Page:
Creating an Enemy: Social Militarization in the War on Terror

Marcus Schulzke


One of the most prominent effects of social militarization is hostility toward anyone of the same nationality as the enemy. This is common in conventional wars, but has become even more pronounced in the War on Terror, as the enemy is hidden in the civilian population. Western fear of Muslims was common before this war, but has escalated since. Muslims are portrayed as a monolithic group that is intrinsically hostile to the west. The war narrative legitimizes xenophobia by associating individual actions with all members of a group, and for that reason, it is potentially dangerous to Canadian multiculturalism.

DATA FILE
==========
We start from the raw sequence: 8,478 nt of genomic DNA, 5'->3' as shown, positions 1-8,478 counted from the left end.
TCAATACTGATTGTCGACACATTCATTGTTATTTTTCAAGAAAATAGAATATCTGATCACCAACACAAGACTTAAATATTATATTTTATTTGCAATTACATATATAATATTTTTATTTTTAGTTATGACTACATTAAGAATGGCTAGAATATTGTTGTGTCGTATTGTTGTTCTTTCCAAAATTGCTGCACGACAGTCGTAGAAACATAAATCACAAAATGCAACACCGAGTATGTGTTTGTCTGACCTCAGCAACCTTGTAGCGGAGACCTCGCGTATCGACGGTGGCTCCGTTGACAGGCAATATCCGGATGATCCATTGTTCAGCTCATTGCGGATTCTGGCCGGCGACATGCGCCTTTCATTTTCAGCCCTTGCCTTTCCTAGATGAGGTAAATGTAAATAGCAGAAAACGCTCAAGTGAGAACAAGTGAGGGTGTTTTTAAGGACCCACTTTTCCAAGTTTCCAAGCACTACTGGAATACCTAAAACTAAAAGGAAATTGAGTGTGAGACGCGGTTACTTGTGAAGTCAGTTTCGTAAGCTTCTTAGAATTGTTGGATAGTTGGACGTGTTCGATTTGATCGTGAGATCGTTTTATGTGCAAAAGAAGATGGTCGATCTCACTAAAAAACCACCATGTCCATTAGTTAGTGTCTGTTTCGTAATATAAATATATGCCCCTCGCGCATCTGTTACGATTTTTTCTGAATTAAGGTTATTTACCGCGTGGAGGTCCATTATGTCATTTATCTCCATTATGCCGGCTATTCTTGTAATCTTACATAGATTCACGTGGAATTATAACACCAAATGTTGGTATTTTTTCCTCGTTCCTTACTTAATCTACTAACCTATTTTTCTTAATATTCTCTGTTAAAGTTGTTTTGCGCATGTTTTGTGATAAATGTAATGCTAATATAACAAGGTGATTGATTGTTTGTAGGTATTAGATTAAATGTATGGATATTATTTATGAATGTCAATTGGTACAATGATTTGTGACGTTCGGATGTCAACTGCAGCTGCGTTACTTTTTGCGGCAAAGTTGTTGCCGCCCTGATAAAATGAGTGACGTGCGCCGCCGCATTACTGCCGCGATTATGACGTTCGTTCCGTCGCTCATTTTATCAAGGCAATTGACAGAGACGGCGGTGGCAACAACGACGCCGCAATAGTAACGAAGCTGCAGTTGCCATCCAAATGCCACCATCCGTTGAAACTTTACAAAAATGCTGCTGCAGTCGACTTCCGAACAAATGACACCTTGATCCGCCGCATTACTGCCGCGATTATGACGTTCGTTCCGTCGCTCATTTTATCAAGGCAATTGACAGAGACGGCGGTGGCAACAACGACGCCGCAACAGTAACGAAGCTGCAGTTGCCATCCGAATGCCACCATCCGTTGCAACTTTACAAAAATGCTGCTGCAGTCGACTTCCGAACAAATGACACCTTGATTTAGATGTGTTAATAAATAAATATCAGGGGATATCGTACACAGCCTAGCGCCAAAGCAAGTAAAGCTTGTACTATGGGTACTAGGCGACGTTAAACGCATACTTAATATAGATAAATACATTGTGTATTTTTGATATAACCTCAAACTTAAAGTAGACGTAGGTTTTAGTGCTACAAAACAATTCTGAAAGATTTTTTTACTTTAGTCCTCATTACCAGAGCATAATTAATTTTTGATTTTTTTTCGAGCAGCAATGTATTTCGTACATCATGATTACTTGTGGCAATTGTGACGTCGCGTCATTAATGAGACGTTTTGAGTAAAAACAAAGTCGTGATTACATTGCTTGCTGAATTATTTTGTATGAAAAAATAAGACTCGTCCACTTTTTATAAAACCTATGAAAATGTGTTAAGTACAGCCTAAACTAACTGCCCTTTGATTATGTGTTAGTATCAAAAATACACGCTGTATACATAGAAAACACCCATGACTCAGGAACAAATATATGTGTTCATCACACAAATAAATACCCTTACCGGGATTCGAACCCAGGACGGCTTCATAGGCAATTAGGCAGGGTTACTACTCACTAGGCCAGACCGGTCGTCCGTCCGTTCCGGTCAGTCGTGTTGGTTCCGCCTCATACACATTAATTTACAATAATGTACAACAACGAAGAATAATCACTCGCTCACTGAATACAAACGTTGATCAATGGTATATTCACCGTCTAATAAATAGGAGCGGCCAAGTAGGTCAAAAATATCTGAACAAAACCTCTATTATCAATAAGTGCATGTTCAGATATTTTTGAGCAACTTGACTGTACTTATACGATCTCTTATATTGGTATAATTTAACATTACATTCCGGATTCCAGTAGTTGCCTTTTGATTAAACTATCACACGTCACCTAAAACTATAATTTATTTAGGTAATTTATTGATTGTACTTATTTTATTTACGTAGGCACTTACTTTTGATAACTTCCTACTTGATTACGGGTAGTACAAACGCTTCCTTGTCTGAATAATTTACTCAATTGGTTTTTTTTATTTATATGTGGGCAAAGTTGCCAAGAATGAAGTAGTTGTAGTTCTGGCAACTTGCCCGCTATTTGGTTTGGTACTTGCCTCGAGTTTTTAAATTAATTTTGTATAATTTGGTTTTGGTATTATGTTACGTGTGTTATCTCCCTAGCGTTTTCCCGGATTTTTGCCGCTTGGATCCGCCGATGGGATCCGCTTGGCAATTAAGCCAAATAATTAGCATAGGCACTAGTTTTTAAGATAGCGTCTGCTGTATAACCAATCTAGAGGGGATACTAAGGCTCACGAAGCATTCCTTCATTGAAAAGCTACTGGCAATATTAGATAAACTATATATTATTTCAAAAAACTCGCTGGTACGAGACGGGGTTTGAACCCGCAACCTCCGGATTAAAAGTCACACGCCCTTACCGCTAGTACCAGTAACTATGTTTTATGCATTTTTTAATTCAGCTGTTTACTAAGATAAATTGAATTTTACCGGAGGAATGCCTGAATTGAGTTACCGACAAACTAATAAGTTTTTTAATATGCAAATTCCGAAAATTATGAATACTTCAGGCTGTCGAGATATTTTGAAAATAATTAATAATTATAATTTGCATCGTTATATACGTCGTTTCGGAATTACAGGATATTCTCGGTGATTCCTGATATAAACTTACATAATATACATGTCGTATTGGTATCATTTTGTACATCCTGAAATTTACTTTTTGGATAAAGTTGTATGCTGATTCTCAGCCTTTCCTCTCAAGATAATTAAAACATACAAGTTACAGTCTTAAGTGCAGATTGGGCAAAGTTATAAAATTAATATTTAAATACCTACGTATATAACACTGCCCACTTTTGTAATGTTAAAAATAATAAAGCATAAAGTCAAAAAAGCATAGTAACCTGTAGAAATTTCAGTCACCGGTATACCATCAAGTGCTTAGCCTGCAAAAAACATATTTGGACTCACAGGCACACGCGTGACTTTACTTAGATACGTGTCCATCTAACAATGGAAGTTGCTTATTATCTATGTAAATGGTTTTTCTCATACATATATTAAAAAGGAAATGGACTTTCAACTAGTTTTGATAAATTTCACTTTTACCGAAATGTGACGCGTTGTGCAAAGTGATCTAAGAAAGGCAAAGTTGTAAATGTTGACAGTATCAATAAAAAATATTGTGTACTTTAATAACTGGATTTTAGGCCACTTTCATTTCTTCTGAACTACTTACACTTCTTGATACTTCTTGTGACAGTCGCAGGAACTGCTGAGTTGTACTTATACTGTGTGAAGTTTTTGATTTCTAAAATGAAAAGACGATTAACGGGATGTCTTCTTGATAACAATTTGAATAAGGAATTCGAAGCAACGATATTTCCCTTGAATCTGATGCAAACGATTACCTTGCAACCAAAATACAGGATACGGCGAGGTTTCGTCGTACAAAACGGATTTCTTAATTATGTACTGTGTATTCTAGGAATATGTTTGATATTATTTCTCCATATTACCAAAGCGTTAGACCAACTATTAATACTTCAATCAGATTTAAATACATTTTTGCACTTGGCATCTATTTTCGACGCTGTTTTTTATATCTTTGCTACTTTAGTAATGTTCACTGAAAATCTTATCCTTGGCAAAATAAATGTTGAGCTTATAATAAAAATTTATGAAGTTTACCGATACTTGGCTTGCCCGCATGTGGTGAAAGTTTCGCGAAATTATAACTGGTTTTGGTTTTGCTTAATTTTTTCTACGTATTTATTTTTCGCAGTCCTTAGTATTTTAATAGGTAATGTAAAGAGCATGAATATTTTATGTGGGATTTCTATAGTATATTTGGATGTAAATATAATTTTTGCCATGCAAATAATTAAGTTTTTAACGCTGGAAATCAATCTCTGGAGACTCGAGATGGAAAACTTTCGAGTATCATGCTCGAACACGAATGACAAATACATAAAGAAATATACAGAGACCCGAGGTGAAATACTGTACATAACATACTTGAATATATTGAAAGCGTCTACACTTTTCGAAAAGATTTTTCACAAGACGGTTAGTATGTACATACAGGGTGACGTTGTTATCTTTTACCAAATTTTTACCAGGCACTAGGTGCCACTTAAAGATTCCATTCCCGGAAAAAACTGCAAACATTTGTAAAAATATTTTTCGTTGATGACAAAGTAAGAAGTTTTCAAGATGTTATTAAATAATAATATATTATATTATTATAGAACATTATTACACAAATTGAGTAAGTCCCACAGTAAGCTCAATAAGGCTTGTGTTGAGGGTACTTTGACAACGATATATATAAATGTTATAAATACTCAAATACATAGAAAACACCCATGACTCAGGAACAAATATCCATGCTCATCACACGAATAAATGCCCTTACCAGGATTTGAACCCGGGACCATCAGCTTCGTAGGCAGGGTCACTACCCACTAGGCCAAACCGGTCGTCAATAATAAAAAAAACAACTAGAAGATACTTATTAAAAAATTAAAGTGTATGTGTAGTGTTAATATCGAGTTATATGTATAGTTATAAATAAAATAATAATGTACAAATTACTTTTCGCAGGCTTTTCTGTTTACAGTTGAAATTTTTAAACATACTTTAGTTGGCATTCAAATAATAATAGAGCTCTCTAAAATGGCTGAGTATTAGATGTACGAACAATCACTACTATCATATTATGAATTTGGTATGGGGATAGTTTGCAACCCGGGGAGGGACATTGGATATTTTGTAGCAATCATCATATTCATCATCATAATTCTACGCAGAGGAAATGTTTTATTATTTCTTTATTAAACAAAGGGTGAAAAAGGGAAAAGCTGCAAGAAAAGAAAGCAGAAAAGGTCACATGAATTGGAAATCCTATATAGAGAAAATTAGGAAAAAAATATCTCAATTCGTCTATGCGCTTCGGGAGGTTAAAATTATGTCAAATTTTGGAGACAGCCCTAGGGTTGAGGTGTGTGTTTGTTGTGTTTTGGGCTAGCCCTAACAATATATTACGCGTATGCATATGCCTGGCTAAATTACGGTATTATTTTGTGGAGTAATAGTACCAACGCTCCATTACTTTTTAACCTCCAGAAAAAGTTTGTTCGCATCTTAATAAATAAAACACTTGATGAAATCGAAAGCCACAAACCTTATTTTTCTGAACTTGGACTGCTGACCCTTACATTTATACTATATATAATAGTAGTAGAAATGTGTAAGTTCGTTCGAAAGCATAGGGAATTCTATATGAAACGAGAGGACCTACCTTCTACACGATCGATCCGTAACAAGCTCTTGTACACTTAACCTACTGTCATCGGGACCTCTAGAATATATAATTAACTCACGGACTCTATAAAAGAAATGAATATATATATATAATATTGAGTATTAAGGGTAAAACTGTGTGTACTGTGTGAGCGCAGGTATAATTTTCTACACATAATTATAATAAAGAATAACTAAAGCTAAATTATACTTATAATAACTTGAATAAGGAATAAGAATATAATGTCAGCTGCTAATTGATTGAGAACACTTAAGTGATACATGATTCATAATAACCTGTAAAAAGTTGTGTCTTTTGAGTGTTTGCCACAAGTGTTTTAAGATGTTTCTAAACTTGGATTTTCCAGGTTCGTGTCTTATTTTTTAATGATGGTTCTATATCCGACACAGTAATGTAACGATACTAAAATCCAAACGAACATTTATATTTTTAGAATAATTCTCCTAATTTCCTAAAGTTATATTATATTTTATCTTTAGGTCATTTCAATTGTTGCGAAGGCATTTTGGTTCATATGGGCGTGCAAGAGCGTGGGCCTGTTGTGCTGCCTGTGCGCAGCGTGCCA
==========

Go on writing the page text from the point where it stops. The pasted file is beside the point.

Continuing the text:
Multiculturalism, Tolerance, Islam, War on Terror

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@Canadian Political Science Review (CPSR). ISSN 1911-4125